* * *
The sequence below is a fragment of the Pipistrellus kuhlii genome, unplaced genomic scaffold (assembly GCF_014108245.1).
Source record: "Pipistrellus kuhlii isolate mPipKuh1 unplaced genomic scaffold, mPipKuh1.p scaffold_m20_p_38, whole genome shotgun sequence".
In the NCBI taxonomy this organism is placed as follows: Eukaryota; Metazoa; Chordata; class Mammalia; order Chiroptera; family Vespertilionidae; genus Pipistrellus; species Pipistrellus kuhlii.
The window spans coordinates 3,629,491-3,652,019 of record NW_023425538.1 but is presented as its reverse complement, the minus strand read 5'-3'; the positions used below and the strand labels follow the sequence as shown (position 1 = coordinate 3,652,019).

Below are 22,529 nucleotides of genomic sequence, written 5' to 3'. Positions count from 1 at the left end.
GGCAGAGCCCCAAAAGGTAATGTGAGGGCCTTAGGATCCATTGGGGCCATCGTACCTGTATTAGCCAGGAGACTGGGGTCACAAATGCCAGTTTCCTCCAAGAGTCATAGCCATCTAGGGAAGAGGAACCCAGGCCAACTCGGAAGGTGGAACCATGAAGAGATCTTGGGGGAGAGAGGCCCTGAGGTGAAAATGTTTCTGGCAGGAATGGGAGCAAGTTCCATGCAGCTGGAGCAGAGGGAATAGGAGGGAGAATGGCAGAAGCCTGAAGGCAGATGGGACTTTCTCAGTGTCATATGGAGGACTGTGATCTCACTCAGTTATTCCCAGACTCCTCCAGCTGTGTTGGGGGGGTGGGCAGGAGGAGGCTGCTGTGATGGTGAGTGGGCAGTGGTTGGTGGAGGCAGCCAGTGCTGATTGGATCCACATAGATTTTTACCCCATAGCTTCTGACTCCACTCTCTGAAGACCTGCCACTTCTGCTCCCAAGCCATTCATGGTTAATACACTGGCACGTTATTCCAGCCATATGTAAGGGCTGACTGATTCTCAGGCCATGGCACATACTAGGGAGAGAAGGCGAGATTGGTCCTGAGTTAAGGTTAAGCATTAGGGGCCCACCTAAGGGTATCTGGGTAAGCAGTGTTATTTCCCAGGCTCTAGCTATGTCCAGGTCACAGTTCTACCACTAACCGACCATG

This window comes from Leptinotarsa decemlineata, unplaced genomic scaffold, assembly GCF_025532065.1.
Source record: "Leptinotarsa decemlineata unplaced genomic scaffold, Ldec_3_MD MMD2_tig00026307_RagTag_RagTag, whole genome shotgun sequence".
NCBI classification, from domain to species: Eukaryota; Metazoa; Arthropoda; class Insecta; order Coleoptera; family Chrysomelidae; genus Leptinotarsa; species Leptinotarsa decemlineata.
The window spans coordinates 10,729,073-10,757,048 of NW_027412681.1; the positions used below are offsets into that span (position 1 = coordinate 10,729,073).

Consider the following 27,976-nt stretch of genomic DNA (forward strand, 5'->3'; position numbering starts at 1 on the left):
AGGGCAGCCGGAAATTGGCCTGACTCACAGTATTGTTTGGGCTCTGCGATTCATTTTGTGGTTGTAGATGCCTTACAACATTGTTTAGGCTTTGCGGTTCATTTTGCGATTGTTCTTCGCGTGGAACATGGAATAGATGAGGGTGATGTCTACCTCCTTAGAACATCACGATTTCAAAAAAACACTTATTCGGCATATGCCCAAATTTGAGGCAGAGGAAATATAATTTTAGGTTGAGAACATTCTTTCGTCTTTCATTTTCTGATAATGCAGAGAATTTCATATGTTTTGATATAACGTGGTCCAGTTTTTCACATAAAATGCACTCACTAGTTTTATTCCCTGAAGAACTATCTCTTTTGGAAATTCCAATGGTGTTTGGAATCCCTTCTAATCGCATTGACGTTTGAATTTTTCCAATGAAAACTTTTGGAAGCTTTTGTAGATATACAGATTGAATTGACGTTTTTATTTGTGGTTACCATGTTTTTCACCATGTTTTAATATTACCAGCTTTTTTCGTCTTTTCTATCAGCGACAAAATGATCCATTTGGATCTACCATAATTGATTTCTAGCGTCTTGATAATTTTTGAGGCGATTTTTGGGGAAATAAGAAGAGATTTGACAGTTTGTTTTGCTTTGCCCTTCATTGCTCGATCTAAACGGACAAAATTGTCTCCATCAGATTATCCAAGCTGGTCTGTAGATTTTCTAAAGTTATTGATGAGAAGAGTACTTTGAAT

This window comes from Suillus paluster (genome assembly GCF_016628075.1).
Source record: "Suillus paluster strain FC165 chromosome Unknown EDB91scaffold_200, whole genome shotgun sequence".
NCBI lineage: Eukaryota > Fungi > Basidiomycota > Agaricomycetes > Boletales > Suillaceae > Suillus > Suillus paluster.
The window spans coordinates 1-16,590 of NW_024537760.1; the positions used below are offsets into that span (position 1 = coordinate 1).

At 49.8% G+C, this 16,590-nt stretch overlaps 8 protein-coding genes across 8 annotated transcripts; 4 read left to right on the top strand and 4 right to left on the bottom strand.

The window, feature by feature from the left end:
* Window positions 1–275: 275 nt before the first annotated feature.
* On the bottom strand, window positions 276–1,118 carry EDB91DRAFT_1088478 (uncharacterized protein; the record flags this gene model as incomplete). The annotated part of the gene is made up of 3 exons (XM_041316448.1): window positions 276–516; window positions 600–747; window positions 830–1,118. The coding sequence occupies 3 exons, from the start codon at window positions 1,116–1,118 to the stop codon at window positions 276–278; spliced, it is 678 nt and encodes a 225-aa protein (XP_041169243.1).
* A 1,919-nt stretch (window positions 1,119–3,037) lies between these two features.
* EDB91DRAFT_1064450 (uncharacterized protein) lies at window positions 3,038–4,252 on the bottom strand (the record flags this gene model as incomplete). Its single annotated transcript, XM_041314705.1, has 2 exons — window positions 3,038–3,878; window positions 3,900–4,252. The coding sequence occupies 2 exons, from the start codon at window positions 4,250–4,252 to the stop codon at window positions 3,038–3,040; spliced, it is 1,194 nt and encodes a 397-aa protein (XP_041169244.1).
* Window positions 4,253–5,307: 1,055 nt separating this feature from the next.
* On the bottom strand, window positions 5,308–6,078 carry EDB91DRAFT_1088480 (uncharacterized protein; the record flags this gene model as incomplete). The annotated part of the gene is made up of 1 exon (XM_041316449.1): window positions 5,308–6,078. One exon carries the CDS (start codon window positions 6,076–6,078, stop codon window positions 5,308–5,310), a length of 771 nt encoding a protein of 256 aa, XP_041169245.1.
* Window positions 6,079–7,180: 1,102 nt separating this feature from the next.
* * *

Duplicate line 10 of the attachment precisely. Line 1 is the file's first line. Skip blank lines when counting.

The window spans coordinates 10,729,073-10,757,048 of NW_027412681.1; the positions used below are offsets into that span (position 1 = coordinate 10,729,073).